BY JEANETTE LENOIR
The highly anticipated installment of the Rocky film series, Creed III with Michael B. Jordan, came out in theaters last Friday and critics are already calling it a box-office hit. I agree, because it was a perfect artistic snapshot of our current social dilemmas. The storyline was strong and entertaining and the symbolism was expressive of the times we’re living in, especially through the two main characters. Their names, mannerisms, including the boxing colors and style worn by the protagonist and antagonist took a direct page from America’s social, political and cultural tug-of-war.
Jordan in white gloves and all white American flag boxing shorts, against Majors in black gloves wearing red, black and green African flag colored shorts. Their character names, Adonis and Damian is also symbolic of the competing white and black narratives of modern American identity; one socially structured to be seen as good, the other to be seen as evil regardless of the truth of the matter. In Creed III, Adonis is offered as the hero even though he ran away from the fight he started that landed his friend Damian, the villain, in prison. This film directed by Michael B. Jordan who plays Adonis Creed, is skillfully cloaked as entertainment but if you go beyond its surface, you’ll see that it also encapsulates our American struggles. Creed III is a symbolic representation of our social battlegrounds and the internal strife between Black folks still struggling for their fair share of the American pie and rightful place in the annals of American history. In this film arena the dueling gladiators are both Black, but Adonis is team White Spy.
If you’re familiar with Mad Magazine’s iconic Spy vs. Spy cartoon of the never-ending battle between black and white spies, than you won’t have too far to venture for this comparative analysis to Creed III. It’s your typical good versus evil drama full of suspense, folklore and life lessons; however, Creed III also captured the conscientiousness of our nation that dialogue and protest has failed to do, and today’s PC and woke culture has stifled. The film discreetly exposes the cavern that continues to divide African Americans into different cultural, ideological and economic groups. There are those who embrace Africa as the Motherland and only see a prosperous and unified future nation with the issue of reparations resolved and justice reached, to those who have lost their connection to Africa and instead pledge allegiance to claim a nation their ancestors built through chattel slavery as their new aboriginal home. A recent example of this is actress Raven-Symoné declaring that she sees herself as an American, not African American or even Black, arguing she has no connection to Africa.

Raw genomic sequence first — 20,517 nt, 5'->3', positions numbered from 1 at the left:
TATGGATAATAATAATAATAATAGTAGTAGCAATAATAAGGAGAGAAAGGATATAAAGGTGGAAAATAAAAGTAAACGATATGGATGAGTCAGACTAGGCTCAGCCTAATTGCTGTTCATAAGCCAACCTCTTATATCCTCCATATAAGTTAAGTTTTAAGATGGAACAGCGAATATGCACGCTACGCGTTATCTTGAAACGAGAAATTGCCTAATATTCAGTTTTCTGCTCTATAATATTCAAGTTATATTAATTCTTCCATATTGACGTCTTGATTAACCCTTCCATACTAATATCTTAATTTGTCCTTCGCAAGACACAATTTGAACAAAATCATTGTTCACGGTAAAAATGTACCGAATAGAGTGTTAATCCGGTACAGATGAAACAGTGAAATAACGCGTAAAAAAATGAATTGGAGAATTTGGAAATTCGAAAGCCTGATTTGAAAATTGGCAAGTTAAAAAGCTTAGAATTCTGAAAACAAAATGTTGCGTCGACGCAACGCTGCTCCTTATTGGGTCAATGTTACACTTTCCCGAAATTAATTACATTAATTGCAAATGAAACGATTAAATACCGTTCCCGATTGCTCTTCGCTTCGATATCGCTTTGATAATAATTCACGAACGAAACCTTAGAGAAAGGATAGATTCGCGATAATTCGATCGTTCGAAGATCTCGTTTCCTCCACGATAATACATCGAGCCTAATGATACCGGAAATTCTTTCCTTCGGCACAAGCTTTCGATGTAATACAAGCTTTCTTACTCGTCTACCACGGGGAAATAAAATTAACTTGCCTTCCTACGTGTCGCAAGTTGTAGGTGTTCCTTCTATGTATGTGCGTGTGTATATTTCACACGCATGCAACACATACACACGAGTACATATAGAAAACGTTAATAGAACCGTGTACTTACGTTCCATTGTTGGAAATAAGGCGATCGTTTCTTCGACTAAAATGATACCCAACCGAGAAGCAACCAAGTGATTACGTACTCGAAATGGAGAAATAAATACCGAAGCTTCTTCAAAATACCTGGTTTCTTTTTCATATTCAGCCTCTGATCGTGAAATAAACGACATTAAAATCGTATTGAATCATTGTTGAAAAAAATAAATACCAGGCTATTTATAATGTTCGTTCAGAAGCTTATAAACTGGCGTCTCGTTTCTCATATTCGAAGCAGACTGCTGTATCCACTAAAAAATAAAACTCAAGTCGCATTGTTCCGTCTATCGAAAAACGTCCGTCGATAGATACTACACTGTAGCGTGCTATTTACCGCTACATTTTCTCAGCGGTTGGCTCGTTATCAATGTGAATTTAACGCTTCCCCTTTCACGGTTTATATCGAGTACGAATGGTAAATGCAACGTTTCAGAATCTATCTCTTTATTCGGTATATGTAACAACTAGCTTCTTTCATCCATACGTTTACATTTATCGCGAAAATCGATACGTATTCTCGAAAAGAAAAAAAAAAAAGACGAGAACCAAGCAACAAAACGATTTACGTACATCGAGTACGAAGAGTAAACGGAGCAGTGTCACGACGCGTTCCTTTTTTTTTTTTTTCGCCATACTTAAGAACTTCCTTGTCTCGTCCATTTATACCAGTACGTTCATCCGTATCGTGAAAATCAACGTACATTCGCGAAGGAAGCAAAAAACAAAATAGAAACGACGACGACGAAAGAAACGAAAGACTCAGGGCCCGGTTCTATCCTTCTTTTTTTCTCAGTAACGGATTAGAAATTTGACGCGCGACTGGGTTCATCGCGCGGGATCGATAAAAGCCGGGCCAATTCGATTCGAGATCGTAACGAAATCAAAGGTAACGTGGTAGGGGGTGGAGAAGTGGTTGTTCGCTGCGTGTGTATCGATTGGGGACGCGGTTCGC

Let me go further. It’s akin to the difference between Black folks in the north and Black folks in the south, the teachings of Martin Luther King, Jr. and Malcolm X, the ideology of Dr. Cornell West and Candace Owens, Jason Whitlock and Dick Gregory, Dr. Umar Johnson and Charleston White, 50 Cent and Oprah, Flame Monroe and Ts Madison, Jeffrey Star and Dylan Mulvaney. You get the gist. In Creed III the difference between Adonis and Damian is as stark as the opposing ideological paths traveled by Angela Davis and Julia Clarence Brown. Make no mistake, Creed III is not just harmless entertainment, it’s a folktale of the struggle for American identity and Michael B. Jordan as Adonis is no different than Samuel L. Jackson as Stephen Warren in Django Unchained. Both characters are fighting to preserve America’s white identity and white superiority.
The film ended in typical storytelling arc; the protagonist ends up on top maintaining his hero status and the antagonist ends up as most villains do in movies. Still, the symbolism and social tug-of-war didn’t end there. Creed III took up the gender debate as well after its release and the debut of Jonathan Majors (Damian) dressed in pink feminine frock on the cover of Ebony magazine, further fueling debate and the criticism that Black men in America are deliberately being emasculated by the entertainment industry. Creed III is parallel to the White Spy (Adonis) beating the Black Spy (Damian), and forcing him to wear women’s clothing and thigh-high boots on the cover of a Black magazine. And how ironic that Majors’, (Black Spy) last major movie role was titled, The Last Black Man in San Francisco.
Regardless if you’re team White Spy or Black Spy, it’s time for us to stop fighting each other and other people’s battles, even if it’s for entertainment. Chris Rock in his timely Netflix special, Selective Outrage, said it best as he recounted his parents teachings, “Don’t fight in front of white people.”